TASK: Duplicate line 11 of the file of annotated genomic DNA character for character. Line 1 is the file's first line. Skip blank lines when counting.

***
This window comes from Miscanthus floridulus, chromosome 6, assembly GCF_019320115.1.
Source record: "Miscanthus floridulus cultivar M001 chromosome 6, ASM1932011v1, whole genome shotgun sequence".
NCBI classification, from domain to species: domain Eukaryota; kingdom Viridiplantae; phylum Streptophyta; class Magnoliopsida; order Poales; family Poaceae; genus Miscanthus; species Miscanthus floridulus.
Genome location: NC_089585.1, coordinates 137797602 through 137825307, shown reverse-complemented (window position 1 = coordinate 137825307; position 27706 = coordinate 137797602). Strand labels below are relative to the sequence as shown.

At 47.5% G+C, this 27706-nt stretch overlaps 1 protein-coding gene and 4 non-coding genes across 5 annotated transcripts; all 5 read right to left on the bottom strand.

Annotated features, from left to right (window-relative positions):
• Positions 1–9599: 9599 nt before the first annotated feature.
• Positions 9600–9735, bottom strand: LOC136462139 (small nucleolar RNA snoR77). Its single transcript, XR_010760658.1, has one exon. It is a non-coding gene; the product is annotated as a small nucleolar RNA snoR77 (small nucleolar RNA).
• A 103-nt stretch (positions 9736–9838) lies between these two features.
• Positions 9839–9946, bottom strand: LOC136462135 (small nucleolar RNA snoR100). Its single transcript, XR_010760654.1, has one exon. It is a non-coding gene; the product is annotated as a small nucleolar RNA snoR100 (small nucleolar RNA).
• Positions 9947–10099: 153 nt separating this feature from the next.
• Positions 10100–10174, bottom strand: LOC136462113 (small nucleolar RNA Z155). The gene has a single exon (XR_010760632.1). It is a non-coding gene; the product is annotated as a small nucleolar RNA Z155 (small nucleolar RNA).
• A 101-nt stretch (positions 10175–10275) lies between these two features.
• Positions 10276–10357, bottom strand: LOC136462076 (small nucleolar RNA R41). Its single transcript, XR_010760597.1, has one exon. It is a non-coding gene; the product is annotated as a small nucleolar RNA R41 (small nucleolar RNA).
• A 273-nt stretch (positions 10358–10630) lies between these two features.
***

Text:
• Positions 9947–10099: 153 nt separating this feature from the next.